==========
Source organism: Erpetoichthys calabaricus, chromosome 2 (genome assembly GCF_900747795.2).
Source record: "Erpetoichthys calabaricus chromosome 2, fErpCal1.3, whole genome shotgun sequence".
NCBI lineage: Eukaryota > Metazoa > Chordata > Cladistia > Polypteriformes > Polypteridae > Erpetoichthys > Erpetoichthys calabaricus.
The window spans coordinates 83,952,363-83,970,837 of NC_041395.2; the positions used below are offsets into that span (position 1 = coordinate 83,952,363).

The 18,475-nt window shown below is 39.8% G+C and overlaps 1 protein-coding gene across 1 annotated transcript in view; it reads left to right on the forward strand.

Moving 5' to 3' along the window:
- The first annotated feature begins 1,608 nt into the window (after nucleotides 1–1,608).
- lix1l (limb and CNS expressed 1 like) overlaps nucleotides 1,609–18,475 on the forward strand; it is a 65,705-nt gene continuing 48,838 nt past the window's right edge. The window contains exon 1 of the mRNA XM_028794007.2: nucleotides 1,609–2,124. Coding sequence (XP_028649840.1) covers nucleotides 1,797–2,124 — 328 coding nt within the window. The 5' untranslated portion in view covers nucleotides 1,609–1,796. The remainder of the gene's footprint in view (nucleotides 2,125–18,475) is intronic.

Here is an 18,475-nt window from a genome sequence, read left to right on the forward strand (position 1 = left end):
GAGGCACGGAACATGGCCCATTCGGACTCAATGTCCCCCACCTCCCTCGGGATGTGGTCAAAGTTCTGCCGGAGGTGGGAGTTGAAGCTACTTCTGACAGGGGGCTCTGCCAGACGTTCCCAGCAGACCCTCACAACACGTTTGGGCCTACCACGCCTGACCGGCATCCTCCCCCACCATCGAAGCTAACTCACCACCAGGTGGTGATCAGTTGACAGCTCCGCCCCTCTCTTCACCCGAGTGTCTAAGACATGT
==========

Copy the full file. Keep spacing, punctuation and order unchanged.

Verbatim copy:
Source organism: Erpetoichthys calabaricus, chromosome 2 (genome assembly GCF_900747795.2).
Source record: "Erpetoichthys calabaricus chromosome 2, fErpCal1.3, whole genome shotgun sequence".
NCBI lineage: Eukaryota > Metazoa > Chordata > Cladistia > Polypteriformes > Polypteridae > Erpetoichthys > Erpetoichthys calabaricus.
The window spans coordinates 83,952,363-83,970,837 of NC_041395.2; the positions used below are offsets into that span (position 1 = coordinate 83,952,363).

The 18,475-nt window shown below is 39.8% G+C and overlaps 1 protein-coding gene across 1 annotated transcript in view; it reads left to right on the forward strand.

Moving 5' to 3' along the window:
- The first annotated feature begins 1,608 nt into the window (after nucleotides 1–1,608).
- lix1l (limb and CNS expressed 1 like) overlaps nucleotides 1,609–18,475 on the forward strand; it is a 65,705-nt gene continuing 48,838 nt past the window's right edge. The window contains exon 1 of the mRNA XM_028794007.2: nucleotides 1,609–2,124. Coding sequence (XP_028649840.1) covers nucleotides 1,797–2,124 — 328 coding nt within the window. The 5' untranslated portion in view covers nucleotides 1,609–1,796. The remainder of the gene's footprint in view (nucleotides 2,125–18,475) is intronic.

Here is an 18,475-nt window from a genome sequence, read left to right on the forward strand (position 1 = left end):
GAGGCACGGAACATGGCCCATTCGGACTCAATGTCCCCCACCTCCCTCGGGATGTGGTCAAAGTTCTGCCGGAGGTGGGAGTTGAAGCTACTTCTGACAGGGGGCTCTGCCAGACGTTCCCAGCAGACCCTCACAACACGTTTGGGCCTACCACGCCTGACCGGCATCCTCCCCCACCATCGAAGCTAACTCACCACCAGGTGGTGATCAGTTGACAGCTCCGCCCCTCTCTTCACCCGAGTGTCTAAGACATGT